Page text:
Resource: HISD Magnet Programs
Middle School: A middle school (sometimes called intermediate or junior high) serves students between elementary school and high school. In Houston, middle schools typically provide education beginning in the 5th or 6th grade through the 8th grade.
Montessori: Montessori is an educational approach that was developed by Italian physician Maria Montessori. The schools typically feature mixed-age classrooms, student choice, long blocks of work time and specialized educational materials.
Neighborhood School: This is a school that serves the area surrounding it. It is sometimes referred to as a zoned school or boundary school. Locally, HISD (the Houston Independent School District) is the district that oversees all of the neighborhood schools inside the 610-Loop. Boundaries are determined by the school board and are modified as needed.
Non-traditional Schooling: There are alternative education opportunities available for parents who seek non-traditional schooling options for their children. Increasing numbers of parents are choosing education based on their children’s talents and interests. These include online courses, virtual schools, homeschooling, self-directed learning, and apprenticeships as well as courses at cultural institutions and colleges. These options may charge tuition or may be free.
Parochial School: A parochial school is a private institution associated with a religious organization. It offers some form of religious education in addition to general education.
Preschool: A preschool offers early childhood education before children begin Kindergarten, usually from the ages of 3 to 5. Locally there are private and public options for preschool, offering a myriad of programs at a variety of costs. Learn Central does not collect the data on preschools, but recommends these local resources: Collaborative for Children, Texas Department of Family Services Child Care Search Tool, Early Matters Coalition on Early Education
Primary School: Primary schools are the typical entry into the system of compulsory education and refer to the first eight years of formal education. Primary schools in the Houston area typically serve students in the elementary and middle school grades (K-8th). Some private schools may refer to primary school as a “lower school.”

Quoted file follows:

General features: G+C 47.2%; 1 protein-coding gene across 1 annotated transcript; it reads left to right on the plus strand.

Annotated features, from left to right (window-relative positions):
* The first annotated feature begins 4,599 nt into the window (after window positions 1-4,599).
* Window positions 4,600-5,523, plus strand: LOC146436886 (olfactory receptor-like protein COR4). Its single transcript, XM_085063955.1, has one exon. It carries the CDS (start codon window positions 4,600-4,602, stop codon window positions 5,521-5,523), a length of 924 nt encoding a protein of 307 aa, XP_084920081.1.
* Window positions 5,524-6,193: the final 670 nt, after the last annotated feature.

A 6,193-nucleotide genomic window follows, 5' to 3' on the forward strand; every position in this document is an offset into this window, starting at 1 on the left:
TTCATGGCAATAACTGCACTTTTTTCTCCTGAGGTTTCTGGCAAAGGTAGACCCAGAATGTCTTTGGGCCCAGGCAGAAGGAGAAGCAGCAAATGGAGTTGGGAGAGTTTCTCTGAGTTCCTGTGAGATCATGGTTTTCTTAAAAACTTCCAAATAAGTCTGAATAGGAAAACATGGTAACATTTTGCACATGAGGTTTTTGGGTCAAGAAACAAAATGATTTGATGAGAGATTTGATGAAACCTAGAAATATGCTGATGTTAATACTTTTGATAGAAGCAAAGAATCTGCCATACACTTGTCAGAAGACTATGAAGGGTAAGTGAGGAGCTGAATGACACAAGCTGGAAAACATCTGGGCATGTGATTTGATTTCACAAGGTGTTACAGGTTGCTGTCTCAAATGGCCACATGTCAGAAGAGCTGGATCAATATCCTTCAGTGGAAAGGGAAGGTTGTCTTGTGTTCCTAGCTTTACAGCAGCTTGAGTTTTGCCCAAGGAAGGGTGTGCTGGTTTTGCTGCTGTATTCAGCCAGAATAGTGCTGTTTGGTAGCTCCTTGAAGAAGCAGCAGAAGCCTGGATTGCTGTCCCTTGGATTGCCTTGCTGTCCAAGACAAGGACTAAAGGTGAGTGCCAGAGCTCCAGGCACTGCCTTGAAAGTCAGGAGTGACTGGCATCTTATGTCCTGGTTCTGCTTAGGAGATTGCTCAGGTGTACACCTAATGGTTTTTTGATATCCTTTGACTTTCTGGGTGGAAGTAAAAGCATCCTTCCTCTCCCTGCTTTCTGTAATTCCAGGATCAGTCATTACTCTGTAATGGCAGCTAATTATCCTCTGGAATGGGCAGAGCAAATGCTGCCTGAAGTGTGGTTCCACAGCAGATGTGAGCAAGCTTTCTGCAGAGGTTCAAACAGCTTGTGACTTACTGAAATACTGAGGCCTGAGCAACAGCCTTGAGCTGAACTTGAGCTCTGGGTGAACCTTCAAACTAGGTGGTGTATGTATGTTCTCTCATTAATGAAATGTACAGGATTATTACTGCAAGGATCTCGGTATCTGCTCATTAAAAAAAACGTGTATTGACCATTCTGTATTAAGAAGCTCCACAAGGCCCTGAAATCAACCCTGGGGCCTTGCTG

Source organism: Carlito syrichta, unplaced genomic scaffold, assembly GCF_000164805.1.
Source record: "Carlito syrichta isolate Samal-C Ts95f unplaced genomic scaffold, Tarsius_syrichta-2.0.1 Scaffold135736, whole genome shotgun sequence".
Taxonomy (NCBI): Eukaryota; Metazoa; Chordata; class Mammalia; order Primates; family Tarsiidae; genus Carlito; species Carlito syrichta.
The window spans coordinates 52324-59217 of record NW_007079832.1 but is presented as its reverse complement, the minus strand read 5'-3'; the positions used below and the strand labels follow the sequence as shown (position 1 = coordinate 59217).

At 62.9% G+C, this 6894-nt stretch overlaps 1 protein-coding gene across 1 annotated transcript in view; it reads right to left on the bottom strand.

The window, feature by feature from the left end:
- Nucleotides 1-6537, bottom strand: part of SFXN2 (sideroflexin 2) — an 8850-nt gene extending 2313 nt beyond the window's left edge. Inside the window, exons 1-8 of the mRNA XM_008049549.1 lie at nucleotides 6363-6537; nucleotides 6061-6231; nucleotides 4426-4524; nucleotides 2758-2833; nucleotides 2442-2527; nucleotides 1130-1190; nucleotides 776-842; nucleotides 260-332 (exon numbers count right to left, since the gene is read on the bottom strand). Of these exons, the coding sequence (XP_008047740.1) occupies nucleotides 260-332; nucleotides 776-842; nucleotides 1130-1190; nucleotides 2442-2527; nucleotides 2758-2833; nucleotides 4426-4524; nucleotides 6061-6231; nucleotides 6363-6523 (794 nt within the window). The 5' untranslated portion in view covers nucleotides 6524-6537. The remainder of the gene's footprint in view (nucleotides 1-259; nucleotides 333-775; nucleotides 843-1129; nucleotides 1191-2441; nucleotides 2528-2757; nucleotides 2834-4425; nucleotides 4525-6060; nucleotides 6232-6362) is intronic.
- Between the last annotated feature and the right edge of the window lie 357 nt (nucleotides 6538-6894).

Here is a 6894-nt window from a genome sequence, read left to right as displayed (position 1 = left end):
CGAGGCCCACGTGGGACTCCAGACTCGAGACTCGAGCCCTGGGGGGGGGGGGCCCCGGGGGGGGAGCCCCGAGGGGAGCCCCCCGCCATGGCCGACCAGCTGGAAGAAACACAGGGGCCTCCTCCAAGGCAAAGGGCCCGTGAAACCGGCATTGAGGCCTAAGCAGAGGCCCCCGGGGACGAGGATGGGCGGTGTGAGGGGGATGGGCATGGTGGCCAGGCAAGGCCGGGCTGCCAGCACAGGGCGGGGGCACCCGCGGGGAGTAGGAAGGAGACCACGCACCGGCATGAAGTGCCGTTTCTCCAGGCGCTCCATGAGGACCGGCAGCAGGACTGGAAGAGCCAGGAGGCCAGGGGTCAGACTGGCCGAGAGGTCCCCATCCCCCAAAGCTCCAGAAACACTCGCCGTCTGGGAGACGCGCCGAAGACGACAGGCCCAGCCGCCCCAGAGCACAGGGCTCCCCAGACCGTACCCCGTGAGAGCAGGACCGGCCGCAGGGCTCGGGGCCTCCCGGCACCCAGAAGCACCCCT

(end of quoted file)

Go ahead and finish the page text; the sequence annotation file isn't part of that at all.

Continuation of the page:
Private Schools: These are schools that are privately funded and governed. These schools are most often regulated by external agencies such as the Council of International Schools, the National Association of Independent Schools, secular governing bodies, or the American Montessori Society. Private schools charge families tuition to attend, and most offer financial aid. Some private schools are affiliated with religious institutions, some with educational philosophies, and some are for students with specific learning needs.
Secondary School: A secondary school provides the final years of compulsory education between the ages of 11 and 19. Locally, schools may designate secondary school as beginning in 6th-9th grades and ending at 12th grade. Some private schools may also refer to a secondary school as an “upper school” for older students.
STEM and STEAM: STEM is the acronym for Science, Technology, Engineering and Mathematics. It is an interdisciplinary approach to teaching and learning that incorporates real world applications of problem solving incorporating. STEAM is the acronym for Science, Technology, Engineering, Arts and Mathematics. It adds in the arts to an interdisciplinary approach that uses these subjects as access points for guiding inquiry.
Texas Education Agency (TEA): TEA is a branch of state government that is responsible for the oversight of primary and secondary education in the state. The agency has the authority to oversee operations of Independent School Districts (ISDs) if serious issues arise. TEA is led and managed by a Commissioner of Education who is appointed by the Governor. A 15-member elected State Board of Education provides oversight for the agency.
Resource: TEA Homepage
Zoned Schools: In the Houston area, these are also referred to as Houston Independent School District (HISD) neighborhood Schools. These are public schools governed by an independently elected school board (the Houston Independent School District) and regulated by the Texas Education Agency. Zoned schools are those campuses that residents within certain areas are assigned to attend, and are sometimes referred to as “neighborhood schools.”
Resource: HISD Homepage